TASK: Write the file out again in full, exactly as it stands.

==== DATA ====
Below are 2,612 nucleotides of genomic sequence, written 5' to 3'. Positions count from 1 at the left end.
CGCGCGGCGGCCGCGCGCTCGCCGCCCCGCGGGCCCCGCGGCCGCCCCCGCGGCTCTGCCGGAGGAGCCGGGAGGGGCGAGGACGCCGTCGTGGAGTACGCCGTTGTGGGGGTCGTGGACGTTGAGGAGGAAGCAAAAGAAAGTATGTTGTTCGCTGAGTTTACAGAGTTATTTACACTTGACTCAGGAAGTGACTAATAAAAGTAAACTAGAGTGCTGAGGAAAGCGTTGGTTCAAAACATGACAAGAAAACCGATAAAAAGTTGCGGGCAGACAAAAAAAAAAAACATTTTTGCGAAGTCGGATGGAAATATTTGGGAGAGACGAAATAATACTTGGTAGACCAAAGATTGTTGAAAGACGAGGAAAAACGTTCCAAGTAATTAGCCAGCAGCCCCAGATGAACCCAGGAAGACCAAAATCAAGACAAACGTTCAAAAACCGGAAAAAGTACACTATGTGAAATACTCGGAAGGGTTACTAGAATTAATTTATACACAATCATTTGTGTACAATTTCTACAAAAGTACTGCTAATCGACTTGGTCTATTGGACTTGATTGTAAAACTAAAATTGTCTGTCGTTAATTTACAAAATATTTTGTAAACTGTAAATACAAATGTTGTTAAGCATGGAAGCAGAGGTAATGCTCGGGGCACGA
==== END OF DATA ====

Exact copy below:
Below are 2,612 nucleotides of genomic sequence, written 5' to 3'. Positions count from 1 at the left end.
CGCGCGGCGGCCGCGCGCTCGCCGCCCCGCGGGCCCCGCGGCCGCCCCCGCGGCTCTGCCGGAGGAGCCGGGAGGGGCGAGGACGCCGTCGTGGAGTACGCCGTTGTGGGGGTCGTGGACGTTGAGGAGGAAGCAAAAGAAAGTATGTTGTTCGCTGAGTTTACAGAGTTATTTACACTTGACTCAGGAAGTGACTAATAAAAGTAAACTAGAGTGCTGAGGAAAGCGTTGGTTCAAAACATGACAAGAAAACCGATAAAAAGTTGCGGGCAGACAAAAAAAAAAAACATTTTTGCGAAGTCGGATGGAAATATTTGGGAGAGACGAAATAATACTTGGTAGACCAAAGATTGTTGAAAGACGAGGAAAAACGTTCCAAGTAATTAGCCAGCAGCCCCAGATGAACCCAGGAAGACCAAAATCAAGACAAACGTTCAAAAACCGGAAAAAGTACACTATGTGAAATACTCGGAAGGGTTACTAGAATTAATTTATACACAATCATTTGTGTACAATTTCTACAAAAGTACTGCTAATCGACTTGGTCTATTGGACTTGATTGTAAAACTAAAATTGTCTGTCGTTAATTTACAAAATATTTTGTAAACTGTAAATACAAATGTTGTTAAGCATGGAAGCAGAGGTAATGCTCGGGGCACGA